National Taxpayer Advocate Nina Olson presented her annual report to Congress in January recommending dozens of issues for the IRS and Congress to resolve this year. The report analyzes issues in 26 categories, including collection and tax services, privacy protection and tax preparer standards.
Late tax-law changes. Olson said paper and electronic filers may not be claiming deductions because Form 1040 and its instructions are often finalized after tax preparation software packages have been completed. She recommended the IRS create a formal process to update Congress’ taxwriting committees, starting June 30, about how tax filing might be slowed by late changes to the Tax Code.
Tax gap. The report recommended the IRS establish a “cash economy program office” to improve compliance in the cash economy. The IRS has already rejected this suggestion. The report said the cash economy accounts for about $100 billion of the estimated annual tax gap of between $290 billion and $345 billion, as determined by a 2001 IRS analysis.
Private debt collection. Olson called for repeal of the use of private debt collection agencies to collect back taxes. She estimated the $7.35 million appropriated to this program in fiscal 2008 would result in $30 million in collections, compared with $146 million that could be collected through the IRS’s Automated Collection System.
Apology payments. Taxpayers should be given nontaxable “apology payments” of between $100 and $1,000 if they suffer undue burdens or excessive expenses caused by IRS mistakes or inaction.
Circular 230. The report called on the IRS Office of Professional Responsibility to clarify some aspects of Circular 230, particularly whether tax advice is a “covered opinion,” what constitutes “willful” conduct, and whether a statute of limitations applies to violations.
Tax preparer standards. The report highlighted the risk created by heightened preparer standards of “more likely than not” under IRC § 6694. This change gives a preparer the incentive to choose a course that protects the preparer’s own interests rather than the taxpayer’s.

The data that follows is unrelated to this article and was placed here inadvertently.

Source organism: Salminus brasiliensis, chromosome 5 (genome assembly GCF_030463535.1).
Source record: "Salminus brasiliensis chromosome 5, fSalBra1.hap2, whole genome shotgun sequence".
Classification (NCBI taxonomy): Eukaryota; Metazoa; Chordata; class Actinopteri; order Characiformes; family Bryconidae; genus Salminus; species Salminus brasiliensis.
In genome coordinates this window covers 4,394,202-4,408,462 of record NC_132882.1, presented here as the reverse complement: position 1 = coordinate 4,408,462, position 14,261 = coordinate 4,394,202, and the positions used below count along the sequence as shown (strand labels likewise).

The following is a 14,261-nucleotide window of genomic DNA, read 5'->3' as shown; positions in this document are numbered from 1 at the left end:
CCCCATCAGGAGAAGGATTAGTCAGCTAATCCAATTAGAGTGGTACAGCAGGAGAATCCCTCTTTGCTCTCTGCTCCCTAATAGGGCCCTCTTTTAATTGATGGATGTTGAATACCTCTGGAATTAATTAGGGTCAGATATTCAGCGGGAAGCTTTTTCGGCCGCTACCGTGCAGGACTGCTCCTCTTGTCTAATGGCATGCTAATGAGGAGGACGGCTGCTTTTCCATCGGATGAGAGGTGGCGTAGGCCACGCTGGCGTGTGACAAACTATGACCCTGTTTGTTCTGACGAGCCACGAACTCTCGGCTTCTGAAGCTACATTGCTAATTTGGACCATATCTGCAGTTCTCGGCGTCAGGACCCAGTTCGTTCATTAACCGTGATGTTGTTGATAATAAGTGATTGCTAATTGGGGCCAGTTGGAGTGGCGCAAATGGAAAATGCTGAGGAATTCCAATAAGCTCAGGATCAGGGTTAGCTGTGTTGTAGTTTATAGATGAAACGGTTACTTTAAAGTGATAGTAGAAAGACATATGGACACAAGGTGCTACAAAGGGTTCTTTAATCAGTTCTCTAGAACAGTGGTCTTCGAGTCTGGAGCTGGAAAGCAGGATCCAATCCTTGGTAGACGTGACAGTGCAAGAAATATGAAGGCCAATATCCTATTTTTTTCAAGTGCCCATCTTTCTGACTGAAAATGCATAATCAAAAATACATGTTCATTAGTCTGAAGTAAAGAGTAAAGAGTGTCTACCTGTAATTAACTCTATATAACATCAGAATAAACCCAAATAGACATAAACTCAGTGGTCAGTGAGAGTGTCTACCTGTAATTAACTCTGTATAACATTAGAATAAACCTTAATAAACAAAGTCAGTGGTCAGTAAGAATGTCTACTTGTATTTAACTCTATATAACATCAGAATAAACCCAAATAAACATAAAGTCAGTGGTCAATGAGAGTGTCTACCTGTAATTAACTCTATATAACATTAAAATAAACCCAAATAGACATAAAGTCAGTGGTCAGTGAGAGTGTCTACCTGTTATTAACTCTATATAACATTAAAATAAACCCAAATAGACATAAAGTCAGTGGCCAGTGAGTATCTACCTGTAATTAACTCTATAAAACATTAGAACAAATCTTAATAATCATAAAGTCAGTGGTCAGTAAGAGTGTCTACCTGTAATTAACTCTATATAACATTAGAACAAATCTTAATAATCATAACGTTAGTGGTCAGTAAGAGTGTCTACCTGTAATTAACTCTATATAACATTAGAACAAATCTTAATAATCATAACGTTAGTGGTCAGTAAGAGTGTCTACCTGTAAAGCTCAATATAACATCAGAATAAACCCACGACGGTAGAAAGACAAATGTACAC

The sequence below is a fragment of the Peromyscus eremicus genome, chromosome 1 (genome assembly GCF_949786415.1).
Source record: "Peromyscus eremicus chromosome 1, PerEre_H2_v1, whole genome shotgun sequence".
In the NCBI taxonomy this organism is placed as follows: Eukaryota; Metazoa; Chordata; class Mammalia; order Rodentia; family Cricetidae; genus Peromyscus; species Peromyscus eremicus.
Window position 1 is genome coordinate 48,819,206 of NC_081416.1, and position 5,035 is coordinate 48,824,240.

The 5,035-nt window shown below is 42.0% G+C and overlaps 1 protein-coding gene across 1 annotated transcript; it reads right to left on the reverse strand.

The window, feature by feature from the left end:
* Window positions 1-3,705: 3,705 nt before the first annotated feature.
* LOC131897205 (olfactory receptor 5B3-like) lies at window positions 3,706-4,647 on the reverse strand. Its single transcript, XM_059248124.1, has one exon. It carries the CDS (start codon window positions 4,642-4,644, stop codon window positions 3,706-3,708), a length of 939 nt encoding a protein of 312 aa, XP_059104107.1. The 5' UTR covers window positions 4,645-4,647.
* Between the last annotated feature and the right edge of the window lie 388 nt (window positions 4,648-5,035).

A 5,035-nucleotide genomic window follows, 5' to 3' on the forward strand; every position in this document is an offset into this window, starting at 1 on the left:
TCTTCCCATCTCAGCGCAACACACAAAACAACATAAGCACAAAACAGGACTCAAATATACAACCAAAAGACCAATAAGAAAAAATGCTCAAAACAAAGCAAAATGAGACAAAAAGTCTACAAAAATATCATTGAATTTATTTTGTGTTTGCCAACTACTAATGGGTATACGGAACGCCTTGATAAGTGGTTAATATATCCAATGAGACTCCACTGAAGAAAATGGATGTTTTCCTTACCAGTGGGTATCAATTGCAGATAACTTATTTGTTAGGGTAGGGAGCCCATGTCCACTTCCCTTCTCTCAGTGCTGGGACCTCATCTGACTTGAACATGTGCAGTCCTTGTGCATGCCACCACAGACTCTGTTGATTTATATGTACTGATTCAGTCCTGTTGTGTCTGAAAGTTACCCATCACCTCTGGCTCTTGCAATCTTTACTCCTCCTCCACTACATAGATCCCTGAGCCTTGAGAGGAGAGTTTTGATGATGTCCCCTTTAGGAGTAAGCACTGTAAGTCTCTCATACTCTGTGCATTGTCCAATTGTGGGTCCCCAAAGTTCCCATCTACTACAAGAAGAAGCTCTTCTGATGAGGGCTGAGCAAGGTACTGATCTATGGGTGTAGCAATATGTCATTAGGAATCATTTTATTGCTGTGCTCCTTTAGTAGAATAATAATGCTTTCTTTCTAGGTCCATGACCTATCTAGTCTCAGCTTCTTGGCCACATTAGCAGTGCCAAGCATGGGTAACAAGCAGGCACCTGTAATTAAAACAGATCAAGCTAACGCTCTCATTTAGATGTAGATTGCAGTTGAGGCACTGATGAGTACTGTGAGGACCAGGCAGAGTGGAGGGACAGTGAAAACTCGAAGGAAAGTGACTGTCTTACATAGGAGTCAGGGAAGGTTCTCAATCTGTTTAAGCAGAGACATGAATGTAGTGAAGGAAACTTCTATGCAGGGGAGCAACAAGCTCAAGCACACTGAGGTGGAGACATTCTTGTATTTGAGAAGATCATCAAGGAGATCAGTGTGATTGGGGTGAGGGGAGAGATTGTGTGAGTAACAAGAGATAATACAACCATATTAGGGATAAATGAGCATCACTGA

Tax strategy patents. Olson also called on Congress to pass pending legislation banning tax strategy patents or barring their enforcement (see “On Equal Terms”). If Congress does not outlaw such patents, it should require the U.S. Patent and Trademark Office to refer them to the IRS to review whether their strategies are abusive.
Most-litigated issues. Congress should expand the spousal protections of sections 66 and 6015. The proposed changes would allow defenses under those sections to be raised in a collections action in district court. Current law allows the defenses in district court only in a refund action. Joint and several liability under section 6015 was the ninth most-litigated issue in the past year.
The third most-litigated issue involved summons enforcement under sections 7602, 7604 and 7609. The report listed several cases to illustrate the Service’s more aggressive stand in such matters, including the recent Textron case, in which a lower court granted work product protection to third-party workpapers (see “Tax Matters: Work Product Stands Up to IRS Summons,” JofA, Nov. 07, page 80).
The report is available at www.irs.gov/advocate/article/0,,id=177301,00.html.